View the complete, original article at: www.cmmonline.com

 

by Robert Kravitz 

Before the pandemic, proper mop care may have been easier to overlook. When you finished mopping the floor, you would rinse your mop (hopefully) and allow it to air dry. However, due to the pandemic, this may no longer be an acceptable practice. 

Here is why. We know that using a professional cleaning solution to mop floors can prove effective at removing soils. However, in a 2014 study published in Clinical Microbiology Review, researchers concluded “the water used for mop rinsing usually becomes increasingly contaminated during this process, especially if used repeatedly without changing or if surfaces are heavily soiled and/or have not been cleaned within the previous 24 hours. The water then serves a medium for spreading microbes around the environment.”

Last April, a U.S. Centers for Disease Control and Prevention (CDC) report said the novel coronavirus could travel 13 feet through the air and be carried on people’s shoes. The report cited a hospital study that showed the virus can be tracked over the floor by medical staff, as indicated by the 100% rate of positivity from the floor in the pharmacy, where there were no patients.

These findings suggest that there is a chance that contaminants collected on mops in one facility can spread to another facility or different areas within the same facility, making mop care ever more important.

The takeaway here is twofold: 1) Cleaning professionals need to establish a mop care program that ensures mops do not spread pathogens. 2) Cleaning professionals should consider floor-cleaning alternatives, eliminating the use of mops, when appropriate.

Steps to “effective” mop care

No mop care program is perfect. That is why we put the word effective in quotes. Yet, we must do the most we can to keep mops as clean and pathogen-free as possible. Here are a few steps we can take:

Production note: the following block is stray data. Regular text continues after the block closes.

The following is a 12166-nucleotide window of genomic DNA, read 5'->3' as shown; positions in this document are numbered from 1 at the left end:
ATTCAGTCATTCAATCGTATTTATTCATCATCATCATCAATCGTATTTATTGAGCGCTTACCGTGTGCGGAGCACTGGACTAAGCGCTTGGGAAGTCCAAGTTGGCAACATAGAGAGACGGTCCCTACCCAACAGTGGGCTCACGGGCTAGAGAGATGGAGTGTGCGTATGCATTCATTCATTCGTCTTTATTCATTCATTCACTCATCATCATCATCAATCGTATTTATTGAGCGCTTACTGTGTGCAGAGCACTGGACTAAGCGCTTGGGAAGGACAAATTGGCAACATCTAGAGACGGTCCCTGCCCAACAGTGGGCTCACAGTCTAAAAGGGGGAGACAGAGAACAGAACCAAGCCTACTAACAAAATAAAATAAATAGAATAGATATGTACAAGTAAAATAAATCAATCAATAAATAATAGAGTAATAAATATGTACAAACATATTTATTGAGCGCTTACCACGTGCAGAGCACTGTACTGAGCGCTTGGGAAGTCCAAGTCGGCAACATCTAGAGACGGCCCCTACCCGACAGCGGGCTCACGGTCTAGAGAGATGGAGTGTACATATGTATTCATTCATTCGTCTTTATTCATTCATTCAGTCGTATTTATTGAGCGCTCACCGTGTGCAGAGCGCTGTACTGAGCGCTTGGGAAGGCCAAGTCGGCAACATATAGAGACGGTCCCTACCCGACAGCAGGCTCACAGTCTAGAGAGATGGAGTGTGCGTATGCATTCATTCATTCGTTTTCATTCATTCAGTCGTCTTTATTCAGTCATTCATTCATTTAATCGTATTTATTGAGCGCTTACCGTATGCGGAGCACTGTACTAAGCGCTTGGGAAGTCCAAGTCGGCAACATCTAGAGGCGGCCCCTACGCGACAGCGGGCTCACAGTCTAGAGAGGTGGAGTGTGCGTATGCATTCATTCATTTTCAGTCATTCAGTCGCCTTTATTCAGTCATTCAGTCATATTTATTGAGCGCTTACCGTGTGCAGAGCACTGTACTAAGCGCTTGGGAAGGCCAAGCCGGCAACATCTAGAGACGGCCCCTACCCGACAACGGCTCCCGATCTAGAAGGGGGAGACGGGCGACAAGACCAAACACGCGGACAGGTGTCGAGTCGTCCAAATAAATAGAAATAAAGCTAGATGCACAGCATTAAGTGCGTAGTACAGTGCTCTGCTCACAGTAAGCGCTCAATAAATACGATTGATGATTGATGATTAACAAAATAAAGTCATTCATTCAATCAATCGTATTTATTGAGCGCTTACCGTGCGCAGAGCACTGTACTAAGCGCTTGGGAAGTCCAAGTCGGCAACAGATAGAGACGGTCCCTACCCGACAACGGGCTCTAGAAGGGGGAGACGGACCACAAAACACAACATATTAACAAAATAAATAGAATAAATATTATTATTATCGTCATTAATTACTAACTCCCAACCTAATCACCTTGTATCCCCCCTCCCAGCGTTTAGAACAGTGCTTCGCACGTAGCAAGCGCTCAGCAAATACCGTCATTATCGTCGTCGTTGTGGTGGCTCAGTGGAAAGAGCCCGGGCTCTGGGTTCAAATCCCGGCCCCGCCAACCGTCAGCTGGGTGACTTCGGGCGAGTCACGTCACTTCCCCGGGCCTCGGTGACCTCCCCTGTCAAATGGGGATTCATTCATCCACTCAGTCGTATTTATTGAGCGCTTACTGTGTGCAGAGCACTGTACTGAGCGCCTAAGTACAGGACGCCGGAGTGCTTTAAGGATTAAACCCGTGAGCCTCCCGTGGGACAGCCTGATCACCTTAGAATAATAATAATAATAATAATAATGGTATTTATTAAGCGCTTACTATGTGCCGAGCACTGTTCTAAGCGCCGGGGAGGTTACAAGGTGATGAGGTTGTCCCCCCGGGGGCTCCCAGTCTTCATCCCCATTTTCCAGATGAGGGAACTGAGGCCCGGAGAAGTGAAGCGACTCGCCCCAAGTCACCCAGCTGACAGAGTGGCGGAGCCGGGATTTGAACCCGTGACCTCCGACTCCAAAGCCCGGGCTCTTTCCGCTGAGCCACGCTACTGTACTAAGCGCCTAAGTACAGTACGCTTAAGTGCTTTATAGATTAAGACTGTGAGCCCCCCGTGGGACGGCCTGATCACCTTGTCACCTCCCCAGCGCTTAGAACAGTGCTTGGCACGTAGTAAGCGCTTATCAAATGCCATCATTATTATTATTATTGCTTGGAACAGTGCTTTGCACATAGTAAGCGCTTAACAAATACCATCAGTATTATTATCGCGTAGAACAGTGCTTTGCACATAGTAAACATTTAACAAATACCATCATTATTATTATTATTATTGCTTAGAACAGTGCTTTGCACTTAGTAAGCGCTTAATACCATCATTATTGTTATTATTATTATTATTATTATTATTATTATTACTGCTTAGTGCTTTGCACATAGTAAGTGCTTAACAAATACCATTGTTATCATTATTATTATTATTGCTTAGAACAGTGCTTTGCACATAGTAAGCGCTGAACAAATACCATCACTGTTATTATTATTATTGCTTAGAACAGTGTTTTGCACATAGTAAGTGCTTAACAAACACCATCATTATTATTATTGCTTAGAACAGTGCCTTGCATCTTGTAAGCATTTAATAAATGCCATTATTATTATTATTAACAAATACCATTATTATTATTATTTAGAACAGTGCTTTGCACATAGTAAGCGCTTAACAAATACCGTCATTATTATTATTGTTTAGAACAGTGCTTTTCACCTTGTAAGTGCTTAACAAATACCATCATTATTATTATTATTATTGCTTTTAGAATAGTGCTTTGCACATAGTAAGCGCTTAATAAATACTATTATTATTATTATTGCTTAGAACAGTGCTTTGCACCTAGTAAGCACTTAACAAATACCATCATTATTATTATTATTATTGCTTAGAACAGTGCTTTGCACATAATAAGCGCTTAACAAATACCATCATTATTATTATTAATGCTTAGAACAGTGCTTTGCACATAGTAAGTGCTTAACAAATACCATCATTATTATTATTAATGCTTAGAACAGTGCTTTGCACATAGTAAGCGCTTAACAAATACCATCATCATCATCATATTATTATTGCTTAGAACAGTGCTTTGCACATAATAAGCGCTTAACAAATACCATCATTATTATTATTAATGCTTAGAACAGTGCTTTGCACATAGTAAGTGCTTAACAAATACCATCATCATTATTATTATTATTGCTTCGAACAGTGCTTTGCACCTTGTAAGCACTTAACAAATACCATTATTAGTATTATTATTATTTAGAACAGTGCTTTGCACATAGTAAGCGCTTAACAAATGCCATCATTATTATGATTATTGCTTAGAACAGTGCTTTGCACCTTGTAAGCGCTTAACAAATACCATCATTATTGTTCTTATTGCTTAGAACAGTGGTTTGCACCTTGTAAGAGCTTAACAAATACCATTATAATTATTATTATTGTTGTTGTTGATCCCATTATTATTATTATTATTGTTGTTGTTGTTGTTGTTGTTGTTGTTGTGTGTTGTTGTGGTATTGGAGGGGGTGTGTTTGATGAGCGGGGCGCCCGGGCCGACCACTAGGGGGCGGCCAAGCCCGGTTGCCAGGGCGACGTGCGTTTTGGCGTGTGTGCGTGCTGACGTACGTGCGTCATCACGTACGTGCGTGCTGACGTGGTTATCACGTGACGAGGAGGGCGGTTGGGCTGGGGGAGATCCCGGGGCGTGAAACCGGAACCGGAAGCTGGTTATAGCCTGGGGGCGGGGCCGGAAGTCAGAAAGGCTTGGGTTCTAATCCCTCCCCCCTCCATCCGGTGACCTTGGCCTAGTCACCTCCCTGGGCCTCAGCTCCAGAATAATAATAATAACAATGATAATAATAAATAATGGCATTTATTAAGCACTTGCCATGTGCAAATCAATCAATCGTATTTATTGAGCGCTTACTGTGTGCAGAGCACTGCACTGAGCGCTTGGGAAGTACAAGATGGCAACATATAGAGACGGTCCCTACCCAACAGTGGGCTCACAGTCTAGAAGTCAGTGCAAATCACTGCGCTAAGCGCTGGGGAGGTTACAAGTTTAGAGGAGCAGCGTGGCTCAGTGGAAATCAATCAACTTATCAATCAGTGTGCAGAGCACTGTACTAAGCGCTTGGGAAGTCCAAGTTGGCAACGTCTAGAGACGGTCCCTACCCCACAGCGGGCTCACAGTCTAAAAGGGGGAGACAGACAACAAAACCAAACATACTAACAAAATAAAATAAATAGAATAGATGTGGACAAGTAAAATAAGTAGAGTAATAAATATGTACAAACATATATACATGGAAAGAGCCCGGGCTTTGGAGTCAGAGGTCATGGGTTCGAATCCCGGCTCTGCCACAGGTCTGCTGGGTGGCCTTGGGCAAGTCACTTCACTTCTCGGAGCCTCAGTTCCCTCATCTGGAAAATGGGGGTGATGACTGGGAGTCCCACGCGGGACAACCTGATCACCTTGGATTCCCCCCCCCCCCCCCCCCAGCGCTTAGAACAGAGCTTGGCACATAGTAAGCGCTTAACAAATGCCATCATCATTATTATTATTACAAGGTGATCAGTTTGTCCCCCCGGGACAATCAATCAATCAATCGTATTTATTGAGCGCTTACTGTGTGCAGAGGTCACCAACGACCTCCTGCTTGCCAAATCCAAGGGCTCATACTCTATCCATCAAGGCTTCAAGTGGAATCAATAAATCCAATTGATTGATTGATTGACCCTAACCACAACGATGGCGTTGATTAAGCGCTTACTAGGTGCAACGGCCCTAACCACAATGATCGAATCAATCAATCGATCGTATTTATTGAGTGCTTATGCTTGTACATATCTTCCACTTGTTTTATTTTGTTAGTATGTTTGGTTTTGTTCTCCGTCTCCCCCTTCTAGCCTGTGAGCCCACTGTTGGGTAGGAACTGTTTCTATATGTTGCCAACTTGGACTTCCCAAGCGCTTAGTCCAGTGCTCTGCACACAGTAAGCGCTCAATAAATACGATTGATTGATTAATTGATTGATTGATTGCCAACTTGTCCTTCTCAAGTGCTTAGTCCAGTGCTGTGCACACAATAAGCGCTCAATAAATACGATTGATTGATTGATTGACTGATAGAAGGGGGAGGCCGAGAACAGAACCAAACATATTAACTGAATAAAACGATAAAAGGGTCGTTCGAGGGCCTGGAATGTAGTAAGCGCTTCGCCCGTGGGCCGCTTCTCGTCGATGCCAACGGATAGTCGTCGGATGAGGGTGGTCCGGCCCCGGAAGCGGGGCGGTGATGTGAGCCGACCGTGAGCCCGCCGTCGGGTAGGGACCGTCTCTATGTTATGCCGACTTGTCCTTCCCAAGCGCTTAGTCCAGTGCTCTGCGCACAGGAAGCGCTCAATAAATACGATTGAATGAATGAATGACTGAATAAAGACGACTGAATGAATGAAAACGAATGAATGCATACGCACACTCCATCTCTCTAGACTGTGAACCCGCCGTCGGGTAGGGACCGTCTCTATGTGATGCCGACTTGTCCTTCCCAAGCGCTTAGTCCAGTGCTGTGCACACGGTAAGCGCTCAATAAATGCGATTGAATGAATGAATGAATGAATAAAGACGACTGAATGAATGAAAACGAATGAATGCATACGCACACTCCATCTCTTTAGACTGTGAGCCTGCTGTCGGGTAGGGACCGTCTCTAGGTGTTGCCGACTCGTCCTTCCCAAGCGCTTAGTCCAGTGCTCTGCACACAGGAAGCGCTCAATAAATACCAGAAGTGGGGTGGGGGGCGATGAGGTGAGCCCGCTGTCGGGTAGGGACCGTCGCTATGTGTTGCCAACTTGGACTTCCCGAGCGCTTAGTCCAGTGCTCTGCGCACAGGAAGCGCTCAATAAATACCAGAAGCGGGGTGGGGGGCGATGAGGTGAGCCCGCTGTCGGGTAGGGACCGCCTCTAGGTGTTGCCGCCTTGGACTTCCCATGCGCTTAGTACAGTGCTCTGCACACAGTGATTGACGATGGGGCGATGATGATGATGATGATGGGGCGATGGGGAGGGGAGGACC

1. Use flat mops—String mops collect pathogens much easier than flat mops, and they can be much harder to clean and disinfect.
  2. Have many mop heads handy—Keep several mop heads on hand when working, changing mop heads frequently. Waiting until heads “look” soiled is too late.
  3. Wash mop heads—Both flat and string mops can be washed, removing most but not necessarily all pathogens. Still, mop heads should be washed after each use. Mop heads may be disposable with the length of time and/or areas of use specified.
  4. Clean the pole—Often overlooked, the mop pole collects pathogens, too. To remove germs, clean the pole with an all-purpose cleaner first and then again using a disinfectant, a two-step process.
  5. Clean the bucket—Follow the same steps used to clean the pole.

No-mop floor cleaning alternatives

Professionals do have alternative options when it comes to floor cleaning. Automatic scrubbers and what are called auto vacs are similarly effective to one another and do not require the use of mops. Both apply fresh cleaning solution to floors and then vacuum up moisture, along with soil and pathogens. 

Auto vacs, as well as some automatic scrubbers, clean up to 25,000 square feet per hour or more, depending on the machine. Compared to mopping, this is a significant time savings, especially when cleaning large areas.

Clean and healthy tools

Cleaning professionals are now viewed as heroes when it comes to slowing the spread of the novel coronavirus and, as one cleaning expert said, getting America back to work. However, it takes more than just effective cleaning. It also requires making sure the tools we use are clean and healthy.

View the complete, original article at: www.cmmonline.com

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